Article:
I'd pick Joy of Cooking. The About sections are informative and useful even if you're not cooking a dish from that book. I've found the recipes to be reliable and accurate.
I grew up with both of these and between Joy of Cooking and Good Housekeeping - I have to concur with thymeless. Since you have copies to compare, Seven, look at them and compare the differences between them. I, too, find the About... information in JOC to be invaluable knowledge - knowing about the ingredients or technique will give you a better understanding of what is going on in any recipe from any source. In many instances that information is a non-technical Cliff's Notes type of explanation of things that you would need Harold McGee's or Shirley Corrier's books to find. I still have my JOC and look to it at least once a week for information - loaned my GH to someone several years ago and don't miss it.

And, I agree with Andy M. - cookbooks that come from a food manufacturer (like Betty Crocker) or chefs who have a product on the market often tend to call for their products instead of giving you the "scratch" ingredients. David Wade, The Gourmet, may have started this trend when he had his TV show and his Worchestershire Powder on the market - nowhere in his book is there an equivalent of liguid to power as an alternative. Betty Crocker wants you to use their products for the foundation of a dish (similar to Sandra Lee on Semi-Homemade).
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Old 10-07-2006, 07:05 AM   #8
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That irritates me too, for example, cookbooks put out by food companies like Kraft that call for ingredients like "Velveeta cheese" in their recipies. They're pushing their products when all I want to do is to cook something.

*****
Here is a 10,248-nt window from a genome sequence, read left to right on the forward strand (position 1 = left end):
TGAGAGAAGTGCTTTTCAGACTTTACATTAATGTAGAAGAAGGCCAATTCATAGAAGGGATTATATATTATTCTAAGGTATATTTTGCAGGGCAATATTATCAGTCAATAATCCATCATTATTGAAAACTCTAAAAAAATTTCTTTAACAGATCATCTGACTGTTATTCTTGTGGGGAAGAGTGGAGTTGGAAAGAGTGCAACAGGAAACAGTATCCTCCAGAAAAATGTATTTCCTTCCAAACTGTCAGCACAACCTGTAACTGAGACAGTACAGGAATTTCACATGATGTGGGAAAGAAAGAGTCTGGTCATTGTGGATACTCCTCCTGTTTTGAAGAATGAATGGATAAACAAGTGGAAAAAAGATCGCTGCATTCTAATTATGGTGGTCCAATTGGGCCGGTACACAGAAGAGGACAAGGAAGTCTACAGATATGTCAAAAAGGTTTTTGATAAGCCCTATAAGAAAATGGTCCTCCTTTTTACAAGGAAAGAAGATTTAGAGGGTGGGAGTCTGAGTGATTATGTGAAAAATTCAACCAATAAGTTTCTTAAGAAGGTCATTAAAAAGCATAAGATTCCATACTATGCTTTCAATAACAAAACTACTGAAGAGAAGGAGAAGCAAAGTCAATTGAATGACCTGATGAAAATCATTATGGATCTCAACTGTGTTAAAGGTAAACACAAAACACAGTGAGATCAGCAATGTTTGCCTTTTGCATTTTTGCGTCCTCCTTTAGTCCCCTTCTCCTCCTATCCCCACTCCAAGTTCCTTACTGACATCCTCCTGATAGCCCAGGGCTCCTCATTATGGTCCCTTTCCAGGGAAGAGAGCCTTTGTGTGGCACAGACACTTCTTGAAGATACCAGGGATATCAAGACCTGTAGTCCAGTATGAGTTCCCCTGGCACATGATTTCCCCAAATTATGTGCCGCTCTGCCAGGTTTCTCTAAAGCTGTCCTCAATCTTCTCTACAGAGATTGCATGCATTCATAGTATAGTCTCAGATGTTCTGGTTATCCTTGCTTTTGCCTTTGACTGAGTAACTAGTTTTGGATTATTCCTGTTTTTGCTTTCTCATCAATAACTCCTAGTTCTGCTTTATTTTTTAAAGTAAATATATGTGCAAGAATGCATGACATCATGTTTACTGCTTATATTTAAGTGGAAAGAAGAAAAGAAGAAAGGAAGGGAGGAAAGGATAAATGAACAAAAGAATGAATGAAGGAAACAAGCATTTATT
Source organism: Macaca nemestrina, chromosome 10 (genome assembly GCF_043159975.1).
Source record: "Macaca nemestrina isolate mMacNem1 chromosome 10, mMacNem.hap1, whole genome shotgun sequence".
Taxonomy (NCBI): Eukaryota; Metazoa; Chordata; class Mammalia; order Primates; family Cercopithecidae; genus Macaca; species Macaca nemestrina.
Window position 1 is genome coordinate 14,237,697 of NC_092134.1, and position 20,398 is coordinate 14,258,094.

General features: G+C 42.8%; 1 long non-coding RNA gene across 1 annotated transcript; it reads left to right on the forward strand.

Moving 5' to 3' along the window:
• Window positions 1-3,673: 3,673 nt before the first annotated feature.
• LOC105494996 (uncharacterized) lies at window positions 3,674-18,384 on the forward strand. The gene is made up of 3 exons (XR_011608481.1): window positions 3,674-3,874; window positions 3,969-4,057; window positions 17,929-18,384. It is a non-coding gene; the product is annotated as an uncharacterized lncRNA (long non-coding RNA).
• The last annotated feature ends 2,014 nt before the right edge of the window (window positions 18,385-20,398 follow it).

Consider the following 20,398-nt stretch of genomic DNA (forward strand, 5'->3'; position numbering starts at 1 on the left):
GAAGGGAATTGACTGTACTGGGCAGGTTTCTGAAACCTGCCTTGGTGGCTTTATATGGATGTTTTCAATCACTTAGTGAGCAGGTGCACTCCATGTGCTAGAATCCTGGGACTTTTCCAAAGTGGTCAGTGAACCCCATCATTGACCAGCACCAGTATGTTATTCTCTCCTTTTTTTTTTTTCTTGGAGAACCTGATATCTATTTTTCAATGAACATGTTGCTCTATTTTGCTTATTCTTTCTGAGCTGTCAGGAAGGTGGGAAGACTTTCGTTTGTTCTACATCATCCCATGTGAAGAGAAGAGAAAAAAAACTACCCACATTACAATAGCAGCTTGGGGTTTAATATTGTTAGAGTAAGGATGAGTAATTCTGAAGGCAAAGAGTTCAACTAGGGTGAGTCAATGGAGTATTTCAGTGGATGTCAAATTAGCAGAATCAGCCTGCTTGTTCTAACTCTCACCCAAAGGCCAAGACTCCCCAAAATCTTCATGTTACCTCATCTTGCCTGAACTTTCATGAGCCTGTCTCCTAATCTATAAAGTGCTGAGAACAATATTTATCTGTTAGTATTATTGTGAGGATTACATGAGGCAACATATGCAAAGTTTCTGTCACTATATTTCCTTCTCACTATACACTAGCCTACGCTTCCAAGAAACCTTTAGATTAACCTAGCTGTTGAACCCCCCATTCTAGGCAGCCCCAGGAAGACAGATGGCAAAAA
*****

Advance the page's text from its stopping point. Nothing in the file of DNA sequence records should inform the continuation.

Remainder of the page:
On the OT, this is a very hard choice, again, pick both. "Joy of Cooking" would be my pick if I was forced to choose at gunpoint, I like its format only marginally more than that of the other.
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Old 10-11-2006, 11:33 AM   #9
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I, too, own both. Actually l own 2 Joy and am on my second GH. At this point in life I'd choose Joy if I had to choose; however if I was buying for a very young, very inexperienced newby, I'd choose GH. I learned from the latter when I was a child.
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Old 10-11-2006, 11:40 AM   #10
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I generally don't use cookbooks like those, but I am glad I have a Joy of Cooking handy when I need it.


Quote:
Originally Posted by Katie E
As an example, I have a 1950 copy of the Betty Crocker Cookbook, which is an old standard. The newer one suggests that, instead of making xxxpotatoes, you use General Mills' version of xxxpotatoes mix/box and then following the recipe from then on..
Oooooh. I have one of those too! The best part of that cookbook is the incredibly bizarre, marginally edible recipes (eg, "herring whipped cream surprise") submitted by midwestern housewives (eg, Mrs. Vernon Knudsen from Grand Rapids, MN). Both my dad and grandfather worked at GM. My mother got a personal letter from Betty Crocker when she made her first loaf of home-baked bread, at the age of 10.